When last we met, I was explaining my dread, as I contemplated using Will’s boxes with my 4th-6th classroom. Here was this rich, layered theory, which I still hadn’t mastered; yet, the politicolors had given dimension to the founding, I’d never before imagined. Could I bring them to life?
It was understood that I had a looooong way to even near Will’s grasp. After all, I’d still look back at photos of the concept maps and ponder the meanings of words written in the corners of the boxes or lines that could sometimes be dotted, and I’d wish for a National Academy 2.0. However, I easily recalled Will’s self-effacing persona: one that was not just a style, but his genuine self. He was always open with our crew, explaining that he was still discovering new meaning here, that our questions were important to the illumination. And that was a comfort to me: that I didn’t need to know everything to open the pack of multi-colored Expos that would paint our white board.
A few lessons into the We the People curriculum, I had introduced the philosophers: Cicero, Aristotle, Hobbes, Locke, and Madison. Knowing they were a well-educated assembly of Framers, the students understood that the Constitution had not appeared out of thin air. It helped that I teach across curricula: Cicero could be connected to math and the laws of physics, and Aristotle’s biology background could be easily referenced with our studies of classification. I guess my grasp of Cicero is a bit weak, because the kids latched on to the “body politic” notion far more tightly than the music of the spheres. Perhaps it was because we had been using the microscope that week, for they related well to the idea of citizens as cells and their functions as differentiation. The students ran with one of the last Aristotelian nuggets I offered up: “One who is not in the polity, must be a beast or a god.”
One student alluded to the notion that no man is an island; while several realized that one would have to be almost extra-terrestrial to not need others, if not a “deranged, crazy guy”.
This provided a perfect segue to my next lessons on Thomas Hobbes. For me, Hobbes had been the most difficult philosopher to access, yet ultimately the most rewarding. For my Nat’cademy project, I’d even chosen one of his pages for my writing assignment. I wanted so dearly for the students to know him for more than life as “nasty, brutish, and short”. Indeed, they would have to, for Hobbes was represented by the red box. The kids needed to understand the idea of what it meant to be a people.
As providence runs, we were heading into the last week of school before the holiday break. Here was my chance to access Hobbes just as I had. For in the July sun of Loyola Marymount, my unveiling of the red box: sprung from Will’s lectures, then rose with the provocation of preceptor break-out sessions, only to finally land firmly in the sagacious realm of… Dr.Seuss.
Improbably, in the dead of summer, I found myself in Marina Del Rey purchasing a copy of How the Grinch Stole Christmas.
That night was to be another unveiling, Rowling’s last Harry Potter book, and Barnes & Noble was abuzz. The sales clerk looked a bit sidelong at me as I slid the book across the counter. I expected to hear some smart Alec response along the lines of really early gift shopping?!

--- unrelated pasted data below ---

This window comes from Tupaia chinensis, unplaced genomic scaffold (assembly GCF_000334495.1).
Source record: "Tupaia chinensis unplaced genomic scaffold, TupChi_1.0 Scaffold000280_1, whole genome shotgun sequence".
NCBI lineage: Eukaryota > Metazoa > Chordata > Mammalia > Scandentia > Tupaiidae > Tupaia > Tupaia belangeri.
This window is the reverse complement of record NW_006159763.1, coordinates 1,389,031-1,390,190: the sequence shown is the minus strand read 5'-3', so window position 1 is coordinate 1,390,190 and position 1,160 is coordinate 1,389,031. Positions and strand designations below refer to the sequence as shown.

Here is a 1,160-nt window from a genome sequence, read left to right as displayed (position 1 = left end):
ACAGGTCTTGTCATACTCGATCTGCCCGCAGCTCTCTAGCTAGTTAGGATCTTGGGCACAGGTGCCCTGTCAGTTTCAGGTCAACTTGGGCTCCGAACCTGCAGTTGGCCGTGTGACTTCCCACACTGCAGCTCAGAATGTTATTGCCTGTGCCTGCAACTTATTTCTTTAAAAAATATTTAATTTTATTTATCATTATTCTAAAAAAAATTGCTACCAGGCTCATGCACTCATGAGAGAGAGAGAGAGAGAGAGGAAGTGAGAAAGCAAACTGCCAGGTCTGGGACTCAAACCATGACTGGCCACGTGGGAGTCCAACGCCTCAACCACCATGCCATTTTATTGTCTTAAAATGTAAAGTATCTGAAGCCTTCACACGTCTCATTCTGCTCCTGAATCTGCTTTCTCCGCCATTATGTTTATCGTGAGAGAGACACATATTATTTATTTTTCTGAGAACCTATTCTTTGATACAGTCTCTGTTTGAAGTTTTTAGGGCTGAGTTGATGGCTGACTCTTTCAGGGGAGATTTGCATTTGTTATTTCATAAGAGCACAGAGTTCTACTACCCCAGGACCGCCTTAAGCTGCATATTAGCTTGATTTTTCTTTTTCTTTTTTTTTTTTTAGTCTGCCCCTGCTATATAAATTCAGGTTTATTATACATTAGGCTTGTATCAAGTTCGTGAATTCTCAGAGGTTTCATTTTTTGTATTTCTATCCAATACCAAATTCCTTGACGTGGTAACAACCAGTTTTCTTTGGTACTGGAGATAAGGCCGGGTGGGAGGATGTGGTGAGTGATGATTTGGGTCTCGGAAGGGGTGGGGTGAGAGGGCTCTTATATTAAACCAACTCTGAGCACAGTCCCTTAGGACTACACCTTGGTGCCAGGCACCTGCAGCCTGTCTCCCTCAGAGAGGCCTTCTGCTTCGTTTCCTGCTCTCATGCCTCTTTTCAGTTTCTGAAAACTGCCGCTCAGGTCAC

But instead, she proceeded to tell me how her favorite tale hands-down was Horton Hears a Who. (Another text with great connections to the boxes, I’ve just realized.) I smiled and insisted I needed this one. I wasn’t sure, but I had a feeling that they didn’t have a copy of it at the University’s library.
Fast forward a year and half, and across the country, to Michigan. Well, once I’d finished reading the story to my students, they were out of their seats trying to identify the philosophy in it. They saw Aristotle’s beast, with Whoville as a polity. They explored the Whos as a people. They connected the Grinch to Hobbes, as he was never really out of the community. And, in a moment of sublime, one student linked the outsider to the homeless we’d seen in Detroit on a recent trip to St. Anne’s.
There have been many memories so far this year. One can never prioritize them, but there is a fourth grade girl that’s just amazing me. I’ll call her S. here. The thing about S. is that she’s totally into this stuff, so much so that she goes home and writes poems about it. And she’s got a great theoretical mind. One of the most powerful examples to date came when we studied the early philosophers and their notions that there could be many successful ways in which to rule effectively. I’m mostly referring to Arsitotle’s idea of the Good King, Aristocracy, or Democracy. After contrasting each with its negative, S. just kind of blurted out, “Why not mix them?”
Yeah. That’s what I’m talking about.
My other favorite S. moment to date came when she raised her hand and asked, “What do you think James Madison would think of this, if he were here?”
I smiled, then added, “I think he is.”
As the class cracked up, she inquired, “What, his ghost is here, like, sitting next to me or something?”
Waiting for the giggles to subside, I explained, “Not his ghost, his spirit.”
It was the perfect plant for my already envisioned denouement. On the last day of Civics, I intend to conclude with the end of James Madison’s life. It is said that upon his deathbed, Madison’s last words indicated that his passing was “nothing more than a change of mind.”
TOMORROW: Conclusions and Questions